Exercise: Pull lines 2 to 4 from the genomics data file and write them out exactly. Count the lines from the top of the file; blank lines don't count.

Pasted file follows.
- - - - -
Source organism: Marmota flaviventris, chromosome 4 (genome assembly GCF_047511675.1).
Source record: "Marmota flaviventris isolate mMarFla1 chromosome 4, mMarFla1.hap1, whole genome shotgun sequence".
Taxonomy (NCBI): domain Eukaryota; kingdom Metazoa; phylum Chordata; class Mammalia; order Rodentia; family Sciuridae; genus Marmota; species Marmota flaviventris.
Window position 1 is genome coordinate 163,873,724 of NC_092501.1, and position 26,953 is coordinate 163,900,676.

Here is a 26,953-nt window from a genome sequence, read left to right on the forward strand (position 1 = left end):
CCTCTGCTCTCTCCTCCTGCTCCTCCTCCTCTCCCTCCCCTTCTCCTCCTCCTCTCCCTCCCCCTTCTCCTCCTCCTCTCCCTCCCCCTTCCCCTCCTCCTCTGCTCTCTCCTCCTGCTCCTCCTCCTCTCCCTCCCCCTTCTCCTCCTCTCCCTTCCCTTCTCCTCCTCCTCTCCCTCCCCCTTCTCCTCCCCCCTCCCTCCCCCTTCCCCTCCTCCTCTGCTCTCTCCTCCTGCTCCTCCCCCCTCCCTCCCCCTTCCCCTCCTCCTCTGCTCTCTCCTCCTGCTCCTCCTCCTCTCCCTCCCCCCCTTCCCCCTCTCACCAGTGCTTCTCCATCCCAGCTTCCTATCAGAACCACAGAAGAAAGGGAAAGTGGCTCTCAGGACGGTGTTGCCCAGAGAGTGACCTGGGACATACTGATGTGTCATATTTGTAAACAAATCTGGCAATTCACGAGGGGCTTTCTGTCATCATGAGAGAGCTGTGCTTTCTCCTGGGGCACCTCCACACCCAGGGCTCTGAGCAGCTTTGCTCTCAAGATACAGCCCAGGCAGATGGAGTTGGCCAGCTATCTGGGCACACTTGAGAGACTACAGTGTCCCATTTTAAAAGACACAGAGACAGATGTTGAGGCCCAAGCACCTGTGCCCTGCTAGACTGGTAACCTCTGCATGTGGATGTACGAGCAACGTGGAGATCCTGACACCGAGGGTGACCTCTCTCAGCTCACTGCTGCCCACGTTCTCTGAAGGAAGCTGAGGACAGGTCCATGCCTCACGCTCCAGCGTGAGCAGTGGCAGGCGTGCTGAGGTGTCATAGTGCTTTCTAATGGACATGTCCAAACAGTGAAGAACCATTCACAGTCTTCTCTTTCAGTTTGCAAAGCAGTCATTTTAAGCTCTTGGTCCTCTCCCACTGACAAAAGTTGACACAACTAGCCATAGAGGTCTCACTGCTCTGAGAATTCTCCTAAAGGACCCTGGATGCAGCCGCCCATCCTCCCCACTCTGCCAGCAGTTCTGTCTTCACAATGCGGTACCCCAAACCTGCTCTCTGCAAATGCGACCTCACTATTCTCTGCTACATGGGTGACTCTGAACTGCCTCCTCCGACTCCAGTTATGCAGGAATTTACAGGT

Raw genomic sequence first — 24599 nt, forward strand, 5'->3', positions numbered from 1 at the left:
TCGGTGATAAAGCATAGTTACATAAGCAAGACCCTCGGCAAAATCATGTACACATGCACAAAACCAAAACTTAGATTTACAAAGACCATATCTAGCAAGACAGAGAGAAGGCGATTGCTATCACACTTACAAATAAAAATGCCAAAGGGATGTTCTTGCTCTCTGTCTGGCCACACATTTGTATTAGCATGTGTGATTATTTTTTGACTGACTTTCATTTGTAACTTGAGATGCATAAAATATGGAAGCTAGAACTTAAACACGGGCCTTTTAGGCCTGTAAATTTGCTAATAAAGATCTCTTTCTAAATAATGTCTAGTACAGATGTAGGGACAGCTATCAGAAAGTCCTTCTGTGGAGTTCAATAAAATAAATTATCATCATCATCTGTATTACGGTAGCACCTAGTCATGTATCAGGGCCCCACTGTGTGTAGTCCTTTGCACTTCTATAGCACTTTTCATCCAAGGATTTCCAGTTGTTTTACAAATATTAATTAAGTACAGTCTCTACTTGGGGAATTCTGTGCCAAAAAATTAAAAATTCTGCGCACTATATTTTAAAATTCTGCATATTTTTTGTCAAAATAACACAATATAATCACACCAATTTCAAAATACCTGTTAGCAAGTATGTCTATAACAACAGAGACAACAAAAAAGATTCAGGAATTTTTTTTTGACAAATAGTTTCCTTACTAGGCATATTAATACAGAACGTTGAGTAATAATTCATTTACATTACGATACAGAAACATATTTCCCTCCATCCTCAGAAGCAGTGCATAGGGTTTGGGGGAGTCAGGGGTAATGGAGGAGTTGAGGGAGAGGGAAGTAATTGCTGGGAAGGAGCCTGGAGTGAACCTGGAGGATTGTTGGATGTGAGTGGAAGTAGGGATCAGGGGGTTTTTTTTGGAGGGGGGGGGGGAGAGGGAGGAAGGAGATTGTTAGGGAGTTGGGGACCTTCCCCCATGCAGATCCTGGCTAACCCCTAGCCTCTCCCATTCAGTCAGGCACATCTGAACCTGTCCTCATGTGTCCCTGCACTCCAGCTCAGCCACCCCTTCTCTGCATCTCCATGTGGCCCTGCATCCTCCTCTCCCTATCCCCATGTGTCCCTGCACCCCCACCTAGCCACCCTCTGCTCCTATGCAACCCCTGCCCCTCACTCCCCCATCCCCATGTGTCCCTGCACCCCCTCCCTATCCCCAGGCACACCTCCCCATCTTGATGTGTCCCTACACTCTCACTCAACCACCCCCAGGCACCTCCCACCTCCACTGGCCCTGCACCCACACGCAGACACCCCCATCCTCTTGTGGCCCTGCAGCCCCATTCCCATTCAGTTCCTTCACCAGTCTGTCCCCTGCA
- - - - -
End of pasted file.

Source record: "Marmota flaviventris isolate mMarFla1 chromosome 4, mMarFla1.hap1, whole genome shotgun sequence".
Taxonomy (NCBI): domain Eukaryota; kingdom Metazoa; phylum Chordata; class Mammalia; order Rodentia; family Sciuridae; genus Marmota; species Marmota flaviventris.
Window position 1 is genome coordinate 163,873,724 of NC_092501.1, and position 26,953 is coordinate 163,900,676.